Pau for now...

Wednesday Apr 30, 2008

Free Java in Ubuntu 8.04LTS; Coming soon to Fedora 9

Last week, with the release of Ubuntu 8.04LTS, came the debut of the JDK in Ubuntu's Universe repository.  

Universe? So What?

While the JDK had been in Ubuntu's Multiverse before, getting into Universe meant having JDK packages based on OpenJDK6 that were 100% free. This was made possible by the work of a lot of people at Sun and the community (most notably the folks at Fedora cranking on IcedTea).  

The effort to produce the Free implementation started in earnest, as Mark Reinhold points out, last summer when Joe Darcy began creating a Free software "JDK6 code base by removing new features from a clone of the JDK 7 code and then gradually working through the remaining encumbrances and other issues." 

Having a Free implementation of the JDK also opens the doors for packages that depend on a JDK being in Universe, one example being NetBeans, which also made its Universe debut in 8.04LTS. 

Fedora Next

Free Java also means that  Fedora 9 which is due out in a couple of weeks on May 13, will also be able to include an OpenJDK implementation (Fedora, unlike Ubuntu, only accepts Free software).   Specifically, according to Lillian at Red hat's blog, the java-1.6.0-openjdk  package will replace java-1.7.0-icedtea that was in Fedora 8.   Check out the details here on the Fedora wiki.  More hoopla to come on the actual release of Fedora 9.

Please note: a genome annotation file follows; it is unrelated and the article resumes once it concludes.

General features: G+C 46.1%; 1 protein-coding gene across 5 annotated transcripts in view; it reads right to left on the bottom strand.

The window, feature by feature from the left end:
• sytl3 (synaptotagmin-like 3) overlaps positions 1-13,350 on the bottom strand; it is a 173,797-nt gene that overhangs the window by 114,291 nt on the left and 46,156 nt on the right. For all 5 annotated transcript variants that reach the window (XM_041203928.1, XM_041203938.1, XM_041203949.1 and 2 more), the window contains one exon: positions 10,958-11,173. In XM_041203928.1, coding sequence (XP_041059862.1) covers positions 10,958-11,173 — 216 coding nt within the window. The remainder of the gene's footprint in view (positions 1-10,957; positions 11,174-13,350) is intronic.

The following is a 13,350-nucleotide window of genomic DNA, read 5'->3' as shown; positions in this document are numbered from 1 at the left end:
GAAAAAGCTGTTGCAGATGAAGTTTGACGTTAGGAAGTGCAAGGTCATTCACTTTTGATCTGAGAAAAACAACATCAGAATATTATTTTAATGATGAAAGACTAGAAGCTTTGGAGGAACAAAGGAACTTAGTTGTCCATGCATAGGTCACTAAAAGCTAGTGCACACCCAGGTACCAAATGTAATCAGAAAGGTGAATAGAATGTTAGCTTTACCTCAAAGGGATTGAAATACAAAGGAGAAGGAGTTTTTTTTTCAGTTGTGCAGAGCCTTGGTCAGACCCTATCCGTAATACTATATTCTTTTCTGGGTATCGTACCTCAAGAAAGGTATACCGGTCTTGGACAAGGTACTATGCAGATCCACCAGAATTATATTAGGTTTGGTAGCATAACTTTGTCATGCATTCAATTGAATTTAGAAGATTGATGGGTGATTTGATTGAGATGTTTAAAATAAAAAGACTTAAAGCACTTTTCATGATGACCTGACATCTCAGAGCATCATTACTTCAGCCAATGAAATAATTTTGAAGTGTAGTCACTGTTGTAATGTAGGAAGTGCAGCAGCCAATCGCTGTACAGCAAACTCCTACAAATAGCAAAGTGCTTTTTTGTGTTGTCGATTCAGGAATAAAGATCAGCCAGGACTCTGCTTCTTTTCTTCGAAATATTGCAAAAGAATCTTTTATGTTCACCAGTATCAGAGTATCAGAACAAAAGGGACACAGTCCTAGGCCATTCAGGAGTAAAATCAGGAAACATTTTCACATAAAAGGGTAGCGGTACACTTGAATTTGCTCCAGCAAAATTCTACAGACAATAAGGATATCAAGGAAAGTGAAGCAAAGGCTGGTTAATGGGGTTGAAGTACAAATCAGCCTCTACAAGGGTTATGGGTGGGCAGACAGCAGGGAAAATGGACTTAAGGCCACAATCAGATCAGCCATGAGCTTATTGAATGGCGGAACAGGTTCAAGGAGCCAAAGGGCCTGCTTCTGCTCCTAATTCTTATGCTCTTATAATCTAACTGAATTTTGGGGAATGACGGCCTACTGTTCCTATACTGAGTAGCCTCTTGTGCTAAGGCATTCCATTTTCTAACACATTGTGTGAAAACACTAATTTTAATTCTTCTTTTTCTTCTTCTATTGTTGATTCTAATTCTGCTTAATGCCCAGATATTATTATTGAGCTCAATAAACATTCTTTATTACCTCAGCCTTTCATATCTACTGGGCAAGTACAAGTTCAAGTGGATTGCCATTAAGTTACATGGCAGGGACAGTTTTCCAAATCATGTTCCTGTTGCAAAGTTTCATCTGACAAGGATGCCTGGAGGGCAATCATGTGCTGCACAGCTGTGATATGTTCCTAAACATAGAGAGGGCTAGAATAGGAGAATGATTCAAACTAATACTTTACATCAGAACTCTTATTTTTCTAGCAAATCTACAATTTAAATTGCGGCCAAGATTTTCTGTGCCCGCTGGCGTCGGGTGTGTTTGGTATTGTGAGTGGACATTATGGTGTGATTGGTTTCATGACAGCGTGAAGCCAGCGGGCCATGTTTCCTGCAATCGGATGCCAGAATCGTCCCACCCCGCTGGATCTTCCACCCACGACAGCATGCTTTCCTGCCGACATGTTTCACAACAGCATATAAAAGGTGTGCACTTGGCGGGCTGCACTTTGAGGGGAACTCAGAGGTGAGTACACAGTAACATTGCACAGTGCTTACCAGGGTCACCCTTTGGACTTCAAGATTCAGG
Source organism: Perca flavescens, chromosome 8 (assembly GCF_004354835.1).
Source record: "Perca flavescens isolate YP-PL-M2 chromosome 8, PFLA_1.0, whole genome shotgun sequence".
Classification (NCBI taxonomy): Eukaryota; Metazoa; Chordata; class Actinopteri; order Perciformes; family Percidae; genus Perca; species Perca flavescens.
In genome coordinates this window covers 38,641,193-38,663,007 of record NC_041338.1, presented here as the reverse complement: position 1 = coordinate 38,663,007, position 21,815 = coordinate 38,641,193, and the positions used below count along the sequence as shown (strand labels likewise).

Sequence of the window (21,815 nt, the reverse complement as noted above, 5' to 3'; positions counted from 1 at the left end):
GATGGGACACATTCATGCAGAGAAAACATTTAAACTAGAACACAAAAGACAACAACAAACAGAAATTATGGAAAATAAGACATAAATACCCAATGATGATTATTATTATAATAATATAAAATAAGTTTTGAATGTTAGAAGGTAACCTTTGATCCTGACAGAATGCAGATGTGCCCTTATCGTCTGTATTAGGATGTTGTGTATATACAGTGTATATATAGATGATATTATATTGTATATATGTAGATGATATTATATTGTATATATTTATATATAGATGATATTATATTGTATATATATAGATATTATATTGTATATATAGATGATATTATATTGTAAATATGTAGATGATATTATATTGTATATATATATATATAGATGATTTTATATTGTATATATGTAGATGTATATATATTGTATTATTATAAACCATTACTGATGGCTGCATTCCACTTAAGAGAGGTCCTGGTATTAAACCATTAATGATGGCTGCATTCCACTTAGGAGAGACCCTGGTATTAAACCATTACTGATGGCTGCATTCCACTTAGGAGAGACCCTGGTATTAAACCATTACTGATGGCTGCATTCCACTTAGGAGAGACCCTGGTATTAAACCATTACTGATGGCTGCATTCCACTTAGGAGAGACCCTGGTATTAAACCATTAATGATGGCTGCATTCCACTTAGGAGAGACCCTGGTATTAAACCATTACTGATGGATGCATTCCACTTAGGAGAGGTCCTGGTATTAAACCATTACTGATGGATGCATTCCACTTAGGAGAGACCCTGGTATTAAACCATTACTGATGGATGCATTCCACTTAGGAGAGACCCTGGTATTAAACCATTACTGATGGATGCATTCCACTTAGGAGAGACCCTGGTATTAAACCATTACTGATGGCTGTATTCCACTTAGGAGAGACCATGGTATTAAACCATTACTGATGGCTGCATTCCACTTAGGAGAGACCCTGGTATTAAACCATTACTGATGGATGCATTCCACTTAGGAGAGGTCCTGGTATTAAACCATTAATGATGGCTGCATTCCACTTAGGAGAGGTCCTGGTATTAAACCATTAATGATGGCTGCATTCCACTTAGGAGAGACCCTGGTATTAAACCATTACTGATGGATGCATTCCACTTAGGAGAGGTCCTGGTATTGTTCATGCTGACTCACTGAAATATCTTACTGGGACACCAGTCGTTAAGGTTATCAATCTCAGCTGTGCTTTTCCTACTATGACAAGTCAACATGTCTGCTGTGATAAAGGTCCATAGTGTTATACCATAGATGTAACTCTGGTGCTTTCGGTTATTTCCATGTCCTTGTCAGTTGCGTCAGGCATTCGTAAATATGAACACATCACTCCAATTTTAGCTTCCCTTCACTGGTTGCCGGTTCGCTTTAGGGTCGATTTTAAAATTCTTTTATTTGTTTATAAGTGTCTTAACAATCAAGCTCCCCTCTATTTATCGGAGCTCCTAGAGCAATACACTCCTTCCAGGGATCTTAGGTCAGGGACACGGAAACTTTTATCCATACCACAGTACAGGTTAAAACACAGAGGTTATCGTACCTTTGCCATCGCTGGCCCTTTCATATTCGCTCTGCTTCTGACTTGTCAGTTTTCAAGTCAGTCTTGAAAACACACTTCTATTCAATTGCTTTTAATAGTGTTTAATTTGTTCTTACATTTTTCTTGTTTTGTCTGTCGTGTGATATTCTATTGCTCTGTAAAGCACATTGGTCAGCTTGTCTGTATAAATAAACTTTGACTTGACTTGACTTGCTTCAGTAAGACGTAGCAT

Mahalo Doko

A huge shout-out to Doko, aka Matthias Klose, the Ubuntu Java ubermensch who did the actual packaging of OpenJDK and then went above and beyond the call of duty to make sure that the latest versions of GlassFish and JavaDB made it into 8.04LTS as well.

Doko and me in an Edinburgh pub last summer at Debconf7.  I owe him a few more of what he's holding in his hand.

Java in Ubuntu -- A Trip down Memory Lane

The JDK first appeared in Ubuntu two years ago in the 6.06LTS release and was made possible by the DLJ (Distribution License for Java) which made Java technology redistributable.  One release later, the JDK was joined in Multiverse by some of its buddies: GlassFish, NetBeans and JavaDB.  In 7.10, the "Java Stack" while still in Multiverse was made up of rev'd component pieces.  And now with 8.04LTS, NetBeans and the JDK are both in Universe and GlassFish and Java DB have been updated.